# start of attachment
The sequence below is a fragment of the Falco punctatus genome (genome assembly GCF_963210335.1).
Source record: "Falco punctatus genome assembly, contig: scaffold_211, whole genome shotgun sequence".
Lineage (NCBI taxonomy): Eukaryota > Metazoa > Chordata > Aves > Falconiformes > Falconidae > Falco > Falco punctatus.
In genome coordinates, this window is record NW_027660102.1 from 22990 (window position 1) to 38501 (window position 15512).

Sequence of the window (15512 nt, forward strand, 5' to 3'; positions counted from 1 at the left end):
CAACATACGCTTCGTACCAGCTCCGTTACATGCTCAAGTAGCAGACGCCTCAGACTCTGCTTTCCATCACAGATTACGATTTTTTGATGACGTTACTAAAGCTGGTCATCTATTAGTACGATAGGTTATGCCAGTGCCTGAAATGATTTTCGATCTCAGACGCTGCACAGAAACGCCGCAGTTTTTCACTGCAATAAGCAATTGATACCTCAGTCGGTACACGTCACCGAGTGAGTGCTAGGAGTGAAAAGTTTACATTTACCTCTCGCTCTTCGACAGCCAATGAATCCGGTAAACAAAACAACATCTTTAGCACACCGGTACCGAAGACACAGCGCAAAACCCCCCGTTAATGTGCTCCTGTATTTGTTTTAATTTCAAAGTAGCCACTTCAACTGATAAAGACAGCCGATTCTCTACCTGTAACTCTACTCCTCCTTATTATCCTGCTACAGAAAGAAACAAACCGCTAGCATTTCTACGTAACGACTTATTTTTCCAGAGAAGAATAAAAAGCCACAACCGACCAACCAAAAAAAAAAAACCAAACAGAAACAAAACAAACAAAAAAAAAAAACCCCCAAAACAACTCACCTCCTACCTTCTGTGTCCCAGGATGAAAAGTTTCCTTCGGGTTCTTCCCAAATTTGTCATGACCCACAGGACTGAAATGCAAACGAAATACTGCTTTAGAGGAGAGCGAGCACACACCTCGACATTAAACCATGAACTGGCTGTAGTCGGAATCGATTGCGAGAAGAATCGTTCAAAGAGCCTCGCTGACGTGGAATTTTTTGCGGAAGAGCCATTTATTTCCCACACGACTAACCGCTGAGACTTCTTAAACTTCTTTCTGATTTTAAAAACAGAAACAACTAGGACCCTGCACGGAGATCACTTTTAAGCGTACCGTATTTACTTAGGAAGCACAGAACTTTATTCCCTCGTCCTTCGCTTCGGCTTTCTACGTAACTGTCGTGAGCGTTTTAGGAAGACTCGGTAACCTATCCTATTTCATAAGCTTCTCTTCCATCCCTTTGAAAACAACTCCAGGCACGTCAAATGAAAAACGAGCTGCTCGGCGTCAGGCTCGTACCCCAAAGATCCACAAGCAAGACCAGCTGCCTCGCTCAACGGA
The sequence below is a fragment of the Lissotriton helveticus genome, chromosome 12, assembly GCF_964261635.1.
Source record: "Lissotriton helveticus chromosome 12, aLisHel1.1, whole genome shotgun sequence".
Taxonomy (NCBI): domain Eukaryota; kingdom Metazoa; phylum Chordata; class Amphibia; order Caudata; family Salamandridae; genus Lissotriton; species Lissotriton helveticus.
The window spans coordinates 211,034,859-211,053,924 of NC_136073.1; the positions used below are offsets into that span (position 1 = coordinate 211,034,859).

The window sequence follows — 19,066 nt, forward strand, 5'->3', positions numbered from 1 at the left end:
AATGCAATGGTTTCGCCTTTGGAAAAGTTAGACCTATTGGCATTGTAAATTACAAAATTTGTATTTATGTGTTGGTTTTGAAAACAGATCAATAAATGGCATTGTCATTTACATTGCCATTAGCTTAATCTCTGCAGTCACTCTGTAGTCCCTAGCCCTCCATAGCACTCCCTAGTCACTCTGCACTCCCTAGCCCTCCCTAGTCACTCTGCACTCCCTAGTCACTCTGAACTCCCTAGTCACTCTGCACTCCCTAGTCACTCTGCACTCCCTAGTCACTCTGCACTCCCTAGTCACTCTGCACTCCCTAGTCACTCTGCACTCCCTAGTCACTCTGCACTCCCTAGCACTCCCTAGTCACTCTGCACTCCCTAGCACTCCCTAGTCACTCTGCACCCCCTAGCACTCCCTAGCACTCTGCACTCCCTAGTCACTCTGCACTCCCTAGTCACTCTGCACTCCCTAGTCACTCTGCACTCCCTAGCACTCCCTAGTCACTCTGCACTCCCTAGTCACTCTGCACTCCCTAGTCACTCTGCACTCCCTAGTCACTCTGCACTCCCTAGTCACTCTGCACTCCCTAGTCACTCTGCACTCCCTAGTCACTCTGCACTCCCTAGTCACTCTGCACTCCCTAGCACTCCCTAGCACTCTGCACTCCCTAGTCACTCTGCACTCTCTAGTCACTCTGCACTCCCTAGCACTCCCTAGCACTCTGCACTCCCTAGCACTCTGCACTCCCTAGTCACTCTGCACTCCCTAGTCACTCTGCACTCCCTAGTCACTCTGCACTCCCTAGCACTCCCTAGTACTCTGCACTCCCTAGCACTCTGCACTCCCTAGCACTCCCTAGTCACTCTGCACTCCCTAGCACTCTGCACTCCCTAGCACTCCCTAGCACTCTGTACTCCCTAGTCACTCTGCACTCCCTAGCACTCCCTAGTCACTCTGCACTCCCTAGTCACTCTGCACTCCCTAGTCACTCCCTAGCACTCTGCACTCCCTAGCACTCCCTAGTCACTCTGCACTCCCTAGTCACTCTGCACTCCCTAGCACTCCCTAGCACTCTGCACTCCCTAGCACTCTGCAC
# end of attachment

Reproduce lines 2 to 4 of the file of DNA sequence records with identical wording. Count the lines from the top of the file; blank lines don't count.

Source record: "Falco punctatus genome assembly, contig: scaffold_211, whole genome shotgun sequence".
Lineage (NCBI taxonomy): Eukaryota > Metazoa > Chordata > Aves > Falconiformes > Falconidae > Falco > Falco punctatus.
In genome coordinates, this window is record NW_027660102.1 from 22990 (window position 1) to 38501 (window position 15512).